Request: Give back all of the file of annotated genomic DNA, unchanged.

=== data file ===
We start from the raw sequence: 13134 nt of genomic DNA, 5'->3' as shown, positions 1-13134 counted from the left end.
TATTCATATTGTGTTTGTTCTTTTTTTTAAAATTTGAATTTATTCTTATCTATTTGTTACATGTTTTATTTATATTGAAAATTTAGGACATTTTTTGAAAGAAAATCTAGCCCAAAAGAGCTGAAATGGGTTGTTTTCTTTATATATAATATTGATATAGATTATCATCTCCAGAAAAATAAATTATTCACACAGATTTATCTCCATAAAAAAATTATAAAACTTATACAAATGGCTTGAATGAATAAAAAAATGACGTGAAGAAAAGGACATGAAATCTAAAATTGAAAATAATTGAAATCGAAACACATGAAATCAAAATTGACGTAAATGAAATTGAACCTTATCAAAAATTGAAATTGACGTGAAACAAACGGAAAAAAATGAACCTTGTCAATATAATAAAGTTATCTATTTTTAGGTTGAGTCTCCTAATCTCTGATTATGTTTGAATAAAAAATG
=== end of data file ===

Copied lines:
We start from the raw sequence: 13134 nt of genomic DNA, 5'->3' as shown, positions 1-13134 counted from the left end.
TATTCATATTGTGTTTGTTCTTTTTTTTAAAATTTGAATTTATTCTTATCTATTTGTTACATGTTTTATTTATATTGAAAATTTAGGACATTTTTTGAAAGAAAATCTAGCCCAAAAGAGCTGAAATGGGTTGTTTTCTTTATATATAATATTGATATAGATTATCATCTCCAGAAAAATAAATTATTCACACAGATTTATCTCCATAAAAAAATTATAAAACTTATACAAATGGCTTGAATGAATAAAAAAATGACGTGAAGAAAAGGACATGAAATCTAAAATTGAAAATAATTGAAATCGAAACACATGAAATCAAAATTGACGTAAATGAAATTGAACCTTATCAAAAATTGAAATTGACGTGAAACAAACGGAAAAAAATGAACCTTGTCAATATAATAAAGTTATCTATTTTTAGGTTGAGTCTCCTAATCTCTGATTATGTTTGAATAAAAAATG